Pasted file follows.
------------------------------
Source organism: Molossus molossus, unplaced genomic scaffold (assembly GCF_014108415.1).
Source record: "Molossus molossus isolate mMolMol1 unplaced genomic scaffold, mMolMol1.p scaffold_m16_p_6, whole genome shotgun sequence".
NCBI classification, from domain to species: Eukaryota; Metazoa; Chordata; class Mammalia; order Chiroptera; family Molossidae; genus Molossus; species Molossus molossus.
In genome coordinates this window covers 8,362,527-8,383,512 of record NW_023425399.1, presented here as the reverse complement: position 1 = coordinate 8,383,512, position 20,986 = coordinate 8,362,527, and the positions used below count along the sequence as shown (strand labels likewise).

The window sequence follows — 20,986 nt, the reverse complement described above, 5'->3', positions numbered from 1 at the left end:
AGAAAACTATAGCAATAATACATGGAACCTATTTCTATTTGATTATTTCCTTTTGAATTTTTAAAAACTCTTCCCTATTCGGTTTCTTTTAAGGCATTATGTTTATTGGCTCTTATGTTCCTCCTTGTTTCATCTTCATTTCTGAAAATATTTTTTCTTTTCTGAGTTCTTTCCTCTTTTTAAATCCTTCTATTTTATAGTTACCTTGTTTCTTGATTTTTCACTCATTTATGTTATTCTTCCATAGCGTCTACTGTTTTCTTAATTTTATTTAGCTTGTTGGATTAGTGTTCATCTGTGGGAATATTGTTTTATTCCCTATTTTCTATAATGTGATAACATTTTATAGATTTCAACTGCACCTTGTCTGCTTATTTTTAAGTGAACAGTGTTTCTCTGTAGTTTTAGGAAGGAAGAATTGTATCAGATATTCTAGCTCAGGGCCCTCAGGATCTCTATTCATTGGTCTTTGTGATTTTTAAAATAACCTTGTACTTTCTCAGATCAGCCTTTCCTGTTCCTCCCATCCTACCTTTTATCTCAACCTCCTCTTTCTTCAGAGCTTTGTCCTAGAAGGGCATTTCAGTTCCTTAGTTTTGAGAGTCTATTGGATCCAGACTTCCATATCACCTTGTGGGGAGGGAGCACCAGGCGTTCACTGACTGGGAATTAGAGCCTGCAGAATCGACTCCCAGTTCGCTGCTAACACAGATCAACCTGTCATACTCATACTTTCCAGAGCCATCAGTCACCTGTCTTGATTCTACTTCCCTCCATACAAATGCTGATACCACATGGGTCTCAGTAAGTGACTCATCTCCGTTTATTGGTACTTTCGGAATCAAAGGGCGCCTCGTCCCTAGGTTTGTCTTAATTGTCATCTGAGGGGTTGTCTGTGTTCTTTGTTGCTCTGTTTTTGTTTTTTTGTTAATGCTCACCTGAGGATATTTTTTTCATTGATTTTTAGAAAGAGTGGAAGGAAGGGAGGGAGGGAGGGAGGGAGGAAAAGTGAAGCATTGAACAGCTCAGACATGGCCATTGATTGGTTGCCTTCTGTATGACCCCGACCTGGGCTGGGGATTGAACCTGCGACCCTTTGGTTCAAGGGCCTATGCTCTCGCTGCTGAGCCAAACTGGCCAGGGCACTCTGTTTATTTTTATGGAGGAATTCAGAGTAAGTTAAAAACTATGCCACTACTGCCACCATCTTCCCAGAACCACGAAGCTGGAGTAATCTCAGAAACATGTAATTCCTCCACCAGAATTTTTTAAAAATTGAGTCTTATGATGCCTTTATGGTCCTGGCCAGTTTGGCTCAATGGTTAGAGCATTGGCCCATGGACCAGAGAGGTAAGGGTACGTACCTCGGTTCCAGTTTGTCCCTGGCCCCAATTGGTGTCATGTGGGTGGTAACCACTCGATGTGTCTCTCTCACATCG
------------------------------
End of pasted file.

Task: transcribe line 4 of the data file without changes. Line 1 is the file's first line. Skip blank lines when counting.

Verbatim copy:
In genome coordinates this window covers 8,362,527-8,383,512 of record NW_023425399.1, presented here as the reverse complement: position 1 = coordinate 8,383,512, position 20,986 = coordinate 8,362,527, and the positions used below count along the sequence as shown (strand labels likewise).